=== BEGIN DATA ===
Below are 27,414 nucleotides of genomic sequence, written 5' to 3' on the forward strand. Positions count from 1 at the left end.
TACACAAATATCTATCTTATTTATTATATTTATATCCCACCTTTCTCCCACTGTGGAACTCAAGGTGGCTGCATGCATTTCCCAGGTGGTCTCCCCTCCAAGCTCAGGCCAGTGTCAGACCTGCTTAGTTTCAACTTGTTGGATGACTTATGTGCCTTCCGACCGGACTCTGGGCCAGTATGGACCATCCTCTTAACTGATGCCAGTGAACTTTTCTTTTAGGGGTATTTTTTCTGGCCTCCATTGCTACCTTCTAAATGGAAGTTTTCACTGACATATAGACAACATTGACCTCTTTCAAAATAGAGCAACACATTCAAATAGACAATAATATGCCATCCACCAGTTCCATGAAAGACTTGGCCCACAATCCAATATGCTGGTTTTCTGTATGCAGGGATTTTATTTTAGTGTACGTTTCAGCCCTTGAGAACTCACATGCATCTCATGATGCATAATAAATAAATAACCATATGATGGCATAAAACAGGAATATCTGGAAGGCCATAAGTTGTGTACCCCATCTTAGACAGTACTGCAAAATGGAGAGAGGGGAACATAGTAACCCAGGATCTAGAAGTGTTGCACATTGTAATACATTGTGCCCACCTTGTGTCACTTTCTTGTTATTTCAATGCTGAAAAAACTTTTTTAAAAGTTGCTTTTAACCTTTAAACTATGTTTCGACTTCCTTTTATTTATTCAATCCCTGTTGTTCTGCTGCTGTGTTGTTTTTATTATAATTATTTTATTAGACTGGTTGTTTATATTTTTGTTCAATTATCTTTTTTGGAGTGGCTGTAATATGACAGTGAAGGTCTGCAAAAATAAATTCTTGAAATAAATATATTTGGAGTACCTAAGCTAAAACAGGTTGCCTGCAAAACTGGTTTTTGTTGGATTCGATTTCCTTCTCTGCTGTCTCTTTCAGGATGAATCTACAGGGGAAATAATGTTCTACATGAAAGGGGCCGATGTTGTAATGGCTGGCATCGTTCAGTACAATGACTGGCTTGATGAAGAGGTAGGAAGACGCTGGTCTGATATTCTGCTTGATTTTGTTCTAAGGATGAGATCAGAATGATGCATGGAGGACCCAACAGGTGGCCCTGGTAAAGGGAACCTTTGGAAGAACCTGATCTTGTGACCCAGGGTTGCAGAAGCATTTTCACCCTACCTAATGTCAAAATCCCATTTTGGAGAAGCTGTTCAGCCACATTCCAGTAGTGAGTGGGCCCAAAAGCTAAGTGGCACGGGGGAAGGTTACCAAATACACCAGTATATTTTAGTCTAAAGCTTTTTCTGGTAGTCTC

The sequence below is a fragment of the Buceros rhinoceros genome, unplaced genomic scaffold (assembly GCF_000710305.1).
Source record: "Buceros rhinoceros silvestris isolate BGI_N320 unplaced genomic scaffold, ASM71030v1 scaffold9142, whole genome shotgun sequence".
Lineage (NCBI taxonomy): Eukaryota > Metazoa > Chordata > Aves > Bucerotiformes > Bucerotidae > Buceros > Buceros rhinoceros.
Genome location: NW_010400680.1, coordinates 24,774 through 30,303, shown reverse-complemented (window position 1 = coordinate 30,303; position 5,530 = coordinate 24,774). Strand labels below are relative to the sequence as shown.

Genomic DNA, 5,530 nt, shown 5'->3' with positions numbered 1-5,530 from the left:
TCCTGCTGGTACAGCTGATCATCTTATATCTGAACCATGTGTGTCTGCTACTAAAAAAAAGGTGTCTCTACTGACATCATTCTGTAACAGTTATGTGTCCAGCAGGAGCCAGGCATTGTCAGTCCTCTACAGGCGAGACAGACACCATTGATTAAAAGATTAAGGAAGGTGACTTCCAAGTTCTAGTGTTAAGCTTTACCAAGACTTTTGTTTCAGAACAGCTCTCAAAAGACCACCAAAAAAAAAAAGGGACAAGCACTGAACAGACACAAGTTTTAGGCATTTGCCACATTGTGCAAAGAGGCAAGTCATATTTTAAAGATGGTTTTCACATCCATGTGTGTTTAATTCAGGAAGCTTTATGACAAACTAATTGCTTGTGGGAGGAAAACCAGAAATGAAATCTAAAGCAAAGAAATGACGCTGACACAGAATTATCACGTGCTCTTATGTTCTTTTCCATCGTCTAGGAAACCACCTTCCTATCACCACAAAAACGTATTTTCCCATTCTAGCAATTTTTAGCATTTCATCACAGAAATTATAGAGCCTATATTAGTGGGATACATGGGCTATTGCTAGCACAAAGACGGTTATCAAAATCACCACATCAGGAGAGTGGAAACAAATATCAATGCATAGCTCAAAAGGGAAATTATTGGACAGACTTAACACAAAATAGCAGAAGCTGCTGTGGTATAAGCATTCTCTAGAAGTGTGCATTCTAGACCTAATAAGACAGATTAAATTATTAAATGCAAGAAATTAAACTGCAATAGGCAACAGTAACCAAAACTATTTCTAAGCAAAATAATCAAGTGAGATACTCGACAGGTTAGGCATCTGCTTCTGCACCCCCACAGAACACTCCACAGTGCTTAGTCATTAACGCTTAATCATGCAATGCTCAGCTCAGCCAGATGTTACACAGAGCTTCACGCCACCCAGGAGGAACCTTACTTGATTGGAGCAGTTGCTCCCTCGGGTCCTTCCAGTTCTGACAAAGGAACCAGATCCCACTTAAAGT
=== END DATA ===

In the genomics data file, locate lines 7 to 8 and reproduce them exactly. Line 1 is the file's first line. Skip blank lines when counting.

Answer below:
Genomic DNA, 5,530 nt, shown 5'->3' with positions numbered 1-5,530 from the left:
TCCTGCTGGTACAGCTGATCATCTTATATCTGAACCATGTGTGTCTGCTACTAAAAAAAAGGTGTCTCTACTGACATCATTCTGTAACAGTTATGTGTCCAGCAGGAGCCAGGCATTGTCAGTCCTCTACAGGCGAGACAGACACCATTGATTAAAAGATTAAGGAAGGTGACTTCCAAGTTCTAGTGTTAAGCTTTACCAAGACTTTTGTTTCAGAACAGCTCTCAAAAGACCACCAAAAAAAAAAAGGGACAAGCACTGAACAGACACAAGTTTTAGGCATTTGCCACATTGTGCAAAGAGGCAAGTCATATTTTAAAGATGGTTTTCACATCCATGTGTGTTTAATTCAGGAAGCTTTATGACAAACTAATTGCTTGTGGGAGGAAAACCAGAAATGAAATCTAAAGCAAAGAAATGACGCTGACACAGAATTATCACGTGCTCTTATGTTCTTTTCCATCGTCTAGGAAACCACCTTCCTATCACCACAAAAACGTATTTTCCCATTCTAGCAATTTTTAGCATTTCATCACAGAAATTATAGAGCCTATATTAGTGGGATACATGGGCTATTGCTAGCACAAAGACGGTTATCAAAATCACCACATCAGGAGAGTGGAAACAAATATCAATGCATAGCTCAAAAGGGAAATTATTGGACAGACTTAACACAAAATAGCAGAAGCTGCTGTGGTATAAGCATTCTCTAGAAGTGTGCATTCTAGACCTAATAAGACAGATTAAATTATTAAATGCAAGAAATTAAACTGCAATAGGCAACAGTAACCAAAACTATTTCTAAGCAAAATAATCAAGTGAGATACTCGACAGGTTAGGCATCTGCTTCTGCACCCCCACAGAACACTCCACAGTGCTTAGTCATTAACGCTTAATCATGCAATGCTCAGCTCAGCCAGATGTTACACAGAGCTTCACGCCACCCAGGAGGAACCTTACTTGATTGGAGCAGTTGCTCCCTCGGGTCCTTCCAGTTCTGACAAAGGAACCAGATCCCACTTAAAGT